In spite of them?
Evidently, death waits for no one, except in Belgium (“Death Waits for No One: Deferred demises take a couple of hits,” SN: 6/5/04, p. 356: Death Waits for No One: Deferred demises take a couple of hits). Around 40 years ago, Belgian doctors went on strike for 3 months. If I remember correctly, their explanation for the fact that the death rate dropped during this period was that their patients hung on until the doctors were back at work!
In “Limiting Dead Zones” (SN: 6/12/04, p. 378: Limiting Dead Zones), an agronomist claims that farmers “typically apply more fertilizer than their crops need” as an explanation for increased pollution in coastal waters. I don’t know any farmers who risk their products in the way suggested here. An examination of home lawn care would point to a much bigger problem.
While I agree that less fertilizer is better, there could be a green lining. A couple thousand miles of plastic pipe and some big pumps could create a superproductive zone in the Gulf by both aerating and mixing the water. More shrimp for all of us.
The article failed to mention the most obvious and effective way to reduce the amount of fertilizer used to grow corn: Grow less corn. Agribusiness grows far more corn than our nation needs. Hence, the wholesale replacement of cane sugar in snacks and the push for ethanol in gasoline.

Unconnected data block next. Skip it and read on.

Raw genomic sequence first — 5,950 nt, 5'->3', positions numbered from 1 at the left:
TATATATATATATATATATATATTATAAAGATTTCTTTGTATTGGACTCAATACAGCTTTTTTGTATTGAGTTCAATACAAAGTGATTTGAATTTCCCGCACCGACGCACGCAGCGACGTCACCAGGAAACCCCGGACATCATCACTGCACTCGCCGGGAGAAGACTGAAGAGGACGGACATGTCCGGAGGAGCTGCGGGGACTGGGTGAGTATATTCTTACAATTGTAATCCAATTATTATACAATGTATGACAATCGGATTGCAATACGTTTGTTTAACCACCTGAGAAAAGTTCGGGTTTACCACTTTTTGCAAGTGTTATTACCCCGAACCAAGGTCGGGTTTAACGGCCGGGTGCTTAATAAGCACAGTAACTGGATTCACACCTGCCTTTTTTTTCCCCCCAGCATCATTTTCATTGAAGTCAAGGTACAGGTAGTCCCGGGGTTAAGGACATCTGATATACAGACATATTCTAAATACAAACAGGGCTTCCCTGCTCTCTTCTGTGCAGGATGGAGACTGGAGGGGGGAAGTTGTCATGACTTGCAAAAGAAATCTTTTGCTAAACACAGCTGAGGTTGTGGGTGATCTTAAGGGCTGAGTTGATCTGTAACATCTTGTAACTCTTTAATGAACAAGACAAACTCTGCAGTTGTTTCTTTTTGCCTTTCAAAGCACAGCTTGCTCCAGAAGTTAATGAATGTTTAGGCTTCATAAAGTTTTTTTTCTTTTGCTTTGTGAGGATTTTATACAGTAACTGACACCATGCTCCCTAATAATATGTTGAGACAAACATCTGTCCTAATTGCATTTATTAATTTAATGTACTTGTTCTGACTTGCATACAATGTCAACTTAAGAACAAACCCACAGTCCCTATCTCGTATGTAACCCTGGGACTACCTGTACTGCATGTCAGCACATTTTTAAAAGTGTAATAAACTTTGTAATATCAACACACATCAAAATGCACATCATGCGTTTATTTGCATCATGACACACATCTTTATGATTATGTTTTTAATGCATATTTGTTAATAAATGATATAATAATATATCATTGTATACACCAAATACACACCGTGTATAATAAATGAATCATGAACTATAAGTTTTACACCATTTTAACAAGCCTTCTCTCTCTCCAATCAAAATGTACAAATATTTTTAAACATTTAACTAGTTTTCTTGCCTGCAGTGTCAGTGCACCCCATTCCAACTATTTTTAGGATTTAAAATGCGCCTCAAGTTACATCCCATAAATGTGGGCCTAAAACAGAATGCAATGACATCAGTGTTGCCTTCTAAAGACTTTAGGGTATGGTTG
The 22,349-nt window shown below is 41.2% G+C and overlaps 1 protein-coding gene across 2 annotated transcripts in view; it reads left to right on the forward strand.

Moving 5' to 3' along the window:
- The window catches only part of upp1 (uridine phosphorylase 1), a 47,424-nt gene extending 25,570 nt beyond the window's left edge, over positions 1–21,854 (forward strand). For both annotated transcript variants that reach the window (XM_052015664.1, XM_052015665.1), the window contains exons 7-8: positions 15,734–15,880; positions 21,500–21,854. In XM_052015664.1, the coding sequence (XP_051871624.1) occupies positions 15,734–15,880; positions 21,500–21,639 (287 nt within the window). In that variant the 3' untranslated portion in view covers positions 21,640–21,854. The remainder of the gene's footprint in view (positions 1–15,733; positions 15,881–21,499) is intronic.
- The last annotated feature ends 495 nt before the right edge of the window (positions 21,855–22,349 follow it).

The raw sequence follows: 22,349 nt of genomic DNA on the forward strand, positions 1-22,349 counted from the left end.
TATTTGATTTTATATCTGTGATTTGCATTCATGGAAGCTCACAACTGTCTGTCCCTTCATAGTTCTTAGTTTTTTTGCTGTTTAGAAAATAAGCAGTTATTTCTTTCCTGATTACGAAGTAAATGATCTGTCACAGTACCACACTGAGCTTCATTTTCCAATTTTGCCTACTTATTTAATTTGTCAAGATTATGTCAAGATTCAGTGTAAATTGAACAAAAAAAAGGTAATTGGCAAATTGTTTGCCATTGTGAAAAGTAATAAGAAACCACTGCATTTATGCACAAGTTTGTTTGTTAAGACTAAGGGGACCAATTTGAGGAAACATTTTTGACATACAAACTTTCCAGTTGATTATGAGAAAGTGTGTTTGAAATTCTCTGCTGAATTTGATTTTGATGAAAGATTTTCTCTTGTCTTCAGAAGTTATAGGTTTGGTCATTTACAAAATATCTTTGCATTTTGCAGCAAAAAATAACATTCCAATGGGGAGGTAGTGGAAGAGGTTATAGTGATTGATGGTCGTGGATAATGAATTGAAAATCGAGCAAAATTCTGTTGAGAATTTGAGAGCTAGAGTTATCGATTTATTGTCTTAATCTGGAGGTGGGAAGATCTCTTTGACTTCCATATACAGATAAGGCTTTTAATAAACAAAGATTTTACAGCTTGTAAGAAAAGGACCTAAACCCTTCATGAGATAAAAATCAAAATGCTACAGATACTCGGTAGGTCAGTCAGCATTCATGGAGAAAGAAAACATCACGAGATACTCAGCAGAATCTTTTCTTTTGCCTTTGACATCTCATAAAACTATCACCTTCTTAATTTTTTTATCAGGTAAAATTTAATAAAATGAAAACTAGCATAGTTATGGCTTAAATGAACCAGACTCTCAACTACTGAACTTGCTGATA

El Cerrito, Calif.
Those of us who aren’t farmers can also reduce the amount of nitrate flowing into the Gulf of Mexico: We can buy organically grown food.
Perhaps we should look at the problem from another angle. Algae have a large potential as food for domestic animals. It shouldn’t be too difficult to develop algae farming, using the fertilized runoff from upstream farms. Let’s put some scientific farmers to work on the problem.
Victor E. Archer
Salt Lake City, Utah